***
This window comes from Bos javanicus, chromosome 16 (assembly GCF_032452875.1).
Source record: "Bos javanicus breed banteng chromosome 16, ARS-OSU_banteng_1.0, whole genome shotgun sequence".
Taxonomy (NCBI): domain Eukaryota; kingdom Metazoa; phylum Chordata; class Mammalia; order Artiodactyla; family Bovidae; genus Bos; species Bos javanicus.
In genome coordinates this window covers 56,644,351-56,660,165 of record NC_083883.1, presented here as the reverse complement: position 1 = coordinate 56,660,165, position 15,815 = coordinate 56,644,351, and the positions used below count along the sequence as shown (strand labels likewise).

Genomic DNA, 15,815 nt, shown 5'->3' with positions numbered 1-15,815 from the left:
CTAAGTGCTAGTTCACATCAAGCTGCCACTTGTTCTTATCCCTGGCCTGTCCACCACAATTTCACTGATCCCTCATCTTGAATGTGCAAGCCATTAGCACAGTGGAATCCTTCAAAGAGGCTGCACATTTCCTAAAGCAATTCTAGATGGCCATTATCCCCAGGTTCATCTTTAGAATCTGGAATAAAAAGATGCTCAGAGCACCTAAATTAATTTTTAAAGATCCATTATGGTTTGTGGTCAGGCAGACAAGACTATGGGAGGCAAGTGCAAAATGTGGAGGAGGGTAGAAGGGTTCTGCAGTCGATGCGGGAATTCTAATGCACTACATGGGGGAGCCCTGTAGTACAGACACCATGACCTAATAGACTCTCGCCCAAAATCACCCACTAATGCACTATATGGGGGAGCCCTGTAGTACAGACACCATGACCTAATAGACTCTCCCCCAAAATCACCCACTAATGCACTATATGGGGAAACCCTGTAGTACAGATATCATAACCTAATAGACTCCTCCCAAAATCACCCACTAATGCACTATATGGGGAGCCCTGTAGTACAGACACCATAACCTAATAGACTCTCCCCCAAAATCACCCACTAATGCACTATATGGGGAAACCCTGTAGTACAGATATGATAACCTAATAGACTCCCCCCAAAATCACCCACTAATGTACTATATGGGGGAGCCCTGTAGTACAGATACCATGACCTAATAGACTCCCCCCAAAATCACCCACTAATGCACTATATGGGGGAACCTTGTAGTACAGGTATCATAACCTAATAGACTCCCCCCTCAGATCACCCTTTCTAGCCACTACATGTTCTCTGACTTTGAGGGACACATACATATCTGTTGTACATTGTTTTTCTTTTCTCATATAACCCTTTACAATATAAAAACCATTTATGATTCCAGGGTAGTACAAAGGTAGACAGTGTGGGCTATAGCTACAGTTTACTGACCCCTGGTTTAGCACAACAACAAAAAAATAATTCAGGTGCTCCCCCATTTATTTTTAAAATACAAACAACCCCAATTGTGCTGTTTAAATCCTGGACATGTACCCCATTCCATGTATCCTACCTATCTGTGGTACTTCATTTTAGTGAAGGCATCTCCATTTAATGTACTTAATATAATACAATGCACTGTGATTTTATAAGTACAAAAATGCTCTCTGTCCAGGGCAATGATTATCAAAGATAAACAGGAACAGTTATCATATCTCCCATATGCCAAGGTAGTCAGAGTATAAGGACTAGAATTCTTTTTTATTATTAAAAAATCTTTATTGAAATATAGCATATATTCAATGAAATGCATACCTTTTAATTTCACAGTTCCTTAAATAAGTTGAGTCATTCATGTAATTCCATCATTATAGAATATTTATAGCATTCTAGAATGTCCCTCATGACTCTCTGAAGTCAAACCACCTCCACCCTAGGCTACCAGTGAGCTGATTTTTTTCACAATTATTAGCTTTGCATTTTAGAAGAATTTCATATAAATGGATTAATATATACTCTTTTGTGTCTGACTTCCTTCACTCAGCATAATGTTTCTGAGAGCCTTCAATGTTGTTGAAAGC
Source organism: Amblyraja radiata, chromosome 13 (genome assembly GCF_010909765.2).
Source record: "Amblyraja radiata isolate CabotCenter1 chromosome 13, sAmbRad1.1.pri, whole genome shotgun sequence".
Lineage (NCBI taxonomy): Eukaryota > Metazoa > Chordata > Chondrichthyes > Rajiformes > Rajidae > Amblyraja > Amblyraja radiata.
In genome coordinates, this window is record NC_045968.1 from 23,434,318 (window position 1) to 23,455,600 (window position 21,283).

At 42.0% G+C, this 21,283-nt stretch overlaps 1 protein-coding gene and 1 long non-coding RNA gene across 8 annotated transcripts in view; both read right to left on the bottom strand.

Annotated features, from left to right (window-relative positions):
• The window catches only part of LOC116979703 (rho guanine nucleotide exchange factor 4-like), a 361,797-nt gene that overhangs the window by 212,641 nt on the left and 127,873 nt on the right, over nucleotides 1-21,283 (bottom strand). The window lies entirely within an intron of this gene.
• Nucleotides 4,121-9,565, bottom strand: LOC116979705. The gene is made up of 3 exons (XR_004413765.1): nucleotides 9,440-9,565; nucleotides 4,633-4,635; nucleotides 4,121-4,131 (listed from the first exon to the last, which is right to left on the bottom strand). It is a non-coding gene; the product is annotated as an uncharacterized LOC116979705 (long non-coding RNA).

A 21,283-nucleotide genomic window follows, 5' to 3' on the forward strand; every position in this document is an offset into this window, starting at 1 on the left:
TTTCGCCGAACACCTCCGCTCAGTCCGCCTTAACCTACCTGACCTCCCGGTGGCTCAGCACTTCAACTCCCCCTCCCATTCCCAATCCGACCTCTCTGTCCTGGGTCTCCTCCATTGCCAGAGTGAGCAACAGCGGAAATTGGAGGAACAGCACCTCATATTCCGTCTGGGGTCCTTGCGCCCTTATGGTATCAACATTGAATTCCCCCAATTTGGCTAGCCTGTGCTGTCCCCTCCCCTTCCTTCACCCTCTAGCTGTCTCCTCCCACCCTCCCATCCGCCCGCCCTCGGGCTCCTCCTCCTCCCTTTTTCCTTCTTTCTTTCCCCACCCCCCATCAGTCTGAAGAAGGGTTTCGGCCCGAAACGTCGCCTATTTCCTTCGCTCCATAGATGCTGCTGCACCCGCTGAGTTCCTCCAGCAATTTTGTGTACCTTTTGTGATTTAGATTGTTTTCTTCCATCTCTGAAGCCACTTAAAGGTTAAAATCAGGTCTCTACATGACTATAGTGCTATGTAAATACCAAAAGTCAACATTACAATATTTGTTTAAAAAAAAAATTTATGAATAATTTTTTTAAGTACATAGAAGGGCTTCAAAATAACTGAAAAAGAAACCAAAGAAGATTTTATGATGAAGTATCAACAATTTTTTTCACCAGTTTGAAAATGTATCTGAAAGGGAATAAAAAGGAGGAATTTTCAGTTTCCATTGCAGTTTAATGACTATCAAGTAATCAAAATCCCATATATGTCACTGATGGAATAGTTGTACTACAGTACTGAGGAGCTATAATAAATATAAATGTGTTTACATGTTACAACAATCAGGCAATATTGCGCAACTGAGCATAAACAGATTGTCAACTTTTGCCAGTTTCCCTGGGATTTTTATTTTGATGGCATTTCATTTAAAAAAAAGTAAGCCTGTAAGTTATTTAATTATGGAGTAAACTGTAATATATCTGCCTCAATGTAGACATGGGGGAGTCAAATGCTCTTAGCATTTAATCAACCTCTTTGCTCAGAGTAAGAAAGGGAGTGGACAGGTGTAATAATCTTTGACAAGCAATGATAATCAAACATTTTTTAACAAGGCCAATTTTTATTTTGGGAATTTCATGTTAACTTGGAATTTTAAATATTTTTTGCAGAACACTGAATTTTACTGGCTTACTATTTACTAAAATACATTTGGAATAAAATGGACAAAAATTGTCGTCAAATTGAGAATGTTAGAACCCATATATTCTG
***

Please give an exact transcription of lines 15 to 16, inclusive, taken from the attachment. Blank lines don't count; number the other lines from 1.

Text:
A 21,283-nucleotide genomic window follows, 5' to 3' on the forward strand; every position in this document is an offset into this window, starting at 1 on the left:
TTTCGCCGAACACCTCCGCTCAGTCCGCCTTAACCTACCTGACCTCCCGGTGGCTCAGCACTTCAACTCCCCCTCCCATTCCCAATCCGACCTCTCTGTCCTGGGTCTCCTCCATTGCCAGAGTGAGCAACAGCGGAAATTGGAGGAACAGCACCTCATATTCCGTCTGGGGTCCTTGCGCCCTTATGGTATCAACATTGAATTCCCCCAATTTGGCTAGCCTGTGCTGTCCCCTCCCCTTCCTTCACCCTCTAGCTGTCTCCTCCCACCCTCCCATCCGCCCGCCCTCGGGCTCCTCCTCCTCCCTTTTTCCTTCTTTCTTTCCCCACCCCCCATCAGTCTGAAGAAGGGTTTCGGCCCGAAACGTCGCCTATTTCCTTCGCTCCATAGATGCTGCTGCACCCGCTGAGTTCCTCCAGCAATTTTGTGTACCTTTTGTGATTTAGATTGTTTTCTTCCATCTCTGAAGCCACTTAAAGGTTAAAATCAGGTCTCTACATGACTATAGTGCTATGTAAATACCAAAAGTCAACATTACAATATTTGTTTAAAAAAAAAATTTATGAATAATTTTTTTAAGTACATAGAAGGGCTTCAAAATAACTGAAAAAGAAACCAAAGAAGATTTTATGATGAAGTATCAACAATTTTTTTCACCAGTTTGAAAATGTATCTGAAAGGGAATAAAAAGGAGGAATTTTCAGTTTCCATTGCAGTTTAATGACTATCAAGTAATCAAAATCCCATATATGTCACTGATGGAATAGTTGTACTACAGTACTGAGGAGCTATAATAAATATAAATGTGTTTACATGTTACAACAATCAGGCAATATTGCGCAACTGAGCATAAACAGATTGTCAACTTTTGCCAGTTTCCCTGGGATTTTTATTTTGATGGCATTTCATTTAAAAAAAAGTAAGCCTGTAAGTTATTTAATTATGGAGTAAACTGTAATATATCTGCCTCAATGTAGACATGGGGGAGTCAAATGCTCTTAGCATTTAATCAACCTCTTTGCTCAGAGTAAGAAAGGGAGTGGACAGGTGTAATAATCTTTGACAAGCAATGATAATCAAACATTTTTTAACAAGGCCAATTTTTATTTTGGGAATTTCATGTTAACTTGGAATTTTAAATATTTTTTGCAGAACACTGAATTTTACTGGCTTACTATTTACTAAAATACATTTGGAATAAAATGGACAAAAATTGTCGTCAAATTGAGAATGTTAGAACCCATATATTCTG